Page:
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Many of my skills don’t quite fit on a resume.
Sure, a Bachelor of Science in Psychology is credible. Proficiency in Figma, Miro, and Microsoft Office is useful. But many of my abilities weren’t learned in a classroom or at a computer.
Rather, they happened while traveling, often at my wit’s end, and most of the time in uncomfortable, unpredictable, and unexpected conditions.
Admittedly, it’s hard to put into words that I’m able to make rational decisions while running on a few hours of sleep after traveling on an overnight bus.
And it’s difficult to phrase that my most memorable encounters didn’t exist verbally, but rather in the spaces between words; in the smiles, hugs, hellos, and goodbyes that happened silently because I didn’t speak the same language as someone else.
It seems that ‘works well under pressure’ and ‘good communication skills’ are a little bit easier to fit next to a bullet point.
Here’s the thing: some of the most valuable skills are learned through experiences, not from a textbook.
You learn them in busy bus terminals, ferry docks, and airports as you quickly try to decipher unfamiliar schedules, then rush to catch your next ride.
You learn them in hostel dorms, beachside restaurants, and on adventurous excursions as you get to know the group of backpackers you’re with that are all from different parts of the world.
And you learn them at sunrise on mountain tops, at sunset next to the ocean, and everywhere in between where a beautiful moment exists and you pause to appreciate the view.
My point is, traveling has taught me some of the most important lessons and life skills I think I’ll ever learn.
Now, I’m a UX writer. And so many of the things I learned traveling have helped me as I navigate the road of writing for a specific audience
Like the pictures, memories, and souvenirs I’ve gathered, these five lessons have stayed with me and continue to show up in my daily life as a UX writer.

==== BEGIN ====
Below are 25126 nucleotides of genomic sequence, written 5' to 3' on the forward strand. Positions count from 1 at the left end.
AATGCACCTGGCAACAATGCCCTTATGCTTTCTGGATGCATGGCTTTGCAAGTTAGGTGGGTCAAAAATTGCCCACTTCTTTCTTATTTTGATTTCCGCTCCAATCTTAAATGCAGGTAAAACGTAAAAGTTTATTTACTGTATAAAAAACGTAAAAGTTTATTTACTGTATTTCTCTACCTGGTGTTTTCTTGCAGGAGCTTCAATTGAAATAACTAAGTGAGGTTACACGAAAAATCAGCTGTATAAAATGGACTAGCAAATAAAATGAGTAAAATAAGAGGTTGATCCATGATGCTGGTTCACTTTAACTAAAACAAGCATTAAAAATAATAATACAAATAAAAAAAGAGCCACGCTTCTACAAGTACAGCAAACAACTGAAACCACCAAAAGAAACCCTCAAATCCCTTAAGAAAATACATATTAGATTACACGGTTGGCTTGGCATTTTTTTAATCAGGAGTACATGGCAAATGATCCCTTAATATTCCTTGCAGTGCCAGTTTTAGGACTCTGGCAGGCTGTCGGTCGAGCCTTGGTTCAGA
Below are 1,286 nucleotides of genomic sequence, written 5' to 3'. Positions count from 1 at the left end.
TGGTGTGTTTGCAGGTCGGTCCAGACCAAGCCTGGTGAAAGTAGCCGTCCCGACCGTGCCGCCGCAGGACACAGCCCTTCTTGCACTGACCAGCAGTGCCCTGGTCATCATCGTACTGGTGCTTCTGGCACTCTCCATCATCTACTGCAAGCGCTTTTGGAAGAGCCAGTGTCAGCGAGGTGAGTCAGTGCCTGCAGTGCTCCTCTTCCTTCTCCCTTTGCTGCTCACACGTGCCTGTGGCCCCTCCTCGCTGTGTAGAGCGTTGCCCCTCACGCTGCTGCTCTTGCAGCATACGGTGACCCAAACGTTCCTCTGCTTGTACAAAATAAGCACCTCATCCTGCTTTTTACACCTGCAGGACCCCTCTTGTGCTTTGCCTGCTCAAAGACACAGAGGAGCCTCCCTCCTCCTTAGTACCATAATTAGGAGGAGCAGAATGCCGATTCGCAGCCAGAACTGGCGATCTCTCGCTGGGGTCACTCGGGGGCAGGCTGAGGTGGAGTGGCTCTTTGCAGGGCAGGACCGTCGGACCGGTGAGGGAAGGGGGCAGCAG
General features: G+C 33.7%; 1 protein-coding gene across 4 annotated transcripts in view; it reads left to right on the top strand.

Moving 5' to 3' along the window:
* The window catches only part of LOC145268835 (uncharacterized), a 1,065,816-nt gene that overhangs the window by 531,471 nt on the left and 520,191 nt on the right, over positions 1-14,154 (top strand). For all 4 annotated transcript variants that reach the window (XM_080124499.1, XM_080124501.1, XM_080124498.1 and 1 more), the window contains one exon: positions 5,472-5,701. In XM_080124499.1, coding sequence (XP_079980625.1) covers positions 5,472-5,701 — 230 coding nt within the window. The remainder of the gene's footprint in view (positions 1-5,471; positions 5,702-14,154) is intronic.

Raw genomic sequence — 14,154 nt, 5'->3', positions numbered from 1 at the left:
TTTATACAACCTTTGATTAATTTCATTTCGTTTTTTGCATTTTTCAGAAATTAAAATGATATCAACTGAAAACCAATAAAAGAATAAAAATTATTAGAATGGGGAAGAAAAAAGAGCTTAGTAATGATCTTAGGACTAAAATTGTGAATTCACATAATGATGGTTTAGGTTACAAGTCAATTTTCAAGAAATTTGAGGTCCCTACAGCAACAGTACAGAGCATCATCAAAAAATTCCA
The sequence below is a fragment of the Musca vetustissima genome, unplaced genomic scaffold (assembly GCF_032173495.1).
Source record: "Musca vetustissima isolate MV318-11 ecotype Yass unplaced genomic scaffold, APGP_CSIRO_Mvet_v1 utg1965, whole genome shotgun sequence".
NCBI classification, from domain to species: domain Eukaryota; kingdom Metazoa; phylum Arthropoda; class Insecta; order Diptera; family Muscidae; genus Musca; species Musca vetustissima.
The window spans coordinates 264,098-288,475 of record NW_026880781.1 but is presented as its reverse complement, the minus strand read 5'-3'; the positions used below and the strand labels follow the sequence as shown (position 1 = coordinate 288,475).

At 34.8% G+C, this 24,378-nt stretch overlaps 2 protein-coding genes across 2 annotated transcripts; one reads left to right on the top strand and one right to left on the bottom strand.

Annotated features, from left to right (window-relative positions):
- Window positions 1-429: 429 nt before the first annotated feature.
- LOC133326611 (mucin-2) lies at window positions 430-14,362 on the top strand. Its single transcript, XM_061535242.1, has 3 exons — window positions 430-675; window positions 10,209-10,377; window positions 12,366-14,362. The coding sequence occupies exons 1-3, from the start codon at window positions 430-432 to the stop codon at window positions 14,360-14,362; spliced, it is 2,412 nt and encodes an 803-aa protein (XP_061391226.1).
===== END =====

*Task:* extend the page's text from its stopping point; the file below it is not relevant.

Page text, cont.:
Say yes to opportunities that scare you
Two months ago, I was urgently looking for a job. One day, a recruiter called me, said he’d just found an opportunity that seemed like a good fit, and asked if I wanted to apply.
I was skeptical and honestly questioned myself. I’d been receiving rejections and had a few interviews that just didn’t go well. I was scared to receive yet another ‘no’ and didn’t want to keep dealing with the uncertainty. Well, I said yes anyway.
Two months later and I’ve been working at a company I now love as a UX writer.
Every week, I try to say ‘yes’ to opportunities that scare me, like presenting my work in front of the entire UX department, tackling a site audit, and taking the lead on messaging requests from areas of the company I haven’t learned about yet. I know these are the opportunities that will help me grow the most.
Ultimately, traveling taught me to say yes to opportunities that present themselves by surprise, especially the ones that sound scary but evoke that little tug of curiosity and excitement.
On a kayak tour in Croatia, I was paddling around an island when the tour guide asked if anyone wanted to take a detour to go cliff jumping.
During a study abroad in New Zealand, a couple of my classmates asked if I wanted to join them on our day off to go bungee jumping.
Were these opportunities scary? Yes. Possibly a bit risky? Of course. Did I do them? Well, you already know the answer.
Ask a lot of questions
For two years, I lived on a Caribbean island that was a popular backpacker destination.
I learned to get to know people and their stories by asking a lot of questions. I fell in love with understanding different perspectives, especially when someone grew up in a completely different country than I did.
Learning about other people’s backgrounds, beliefs, and cultures taught me to question my own perspective and always keep an open mind.
That’s why I constantly ask questions as a UX writer. I understand that my perspective isn’t the only one. Sometimes, I need to defend it, and other times, I need to sit back and listen.
I’ve learned there’s usually a reason behind someone else’s decision-making. And when there isn’t, asking questions can lead others to take a step back and see the bigger picture too.
On a daily basis, I collaborate with product designers, engineers, project managers, the marketing department, and more just to accomplish a single task or piece of writing.
We all have to work together and understand each others’ perspectives to accomplish the final goal.
Make a plan, but plan to change it
Maybe you’ve heard the saying “if you fail to plan, then plan to fail.”
Well, that’s not entirely true.
Sure, it’s important to have a plan. Whether it’s for research, a project timeline, or a lo-fi wireframe, it’s good to have a guide. It’s how everyone stays on the same page and knows what’s expected.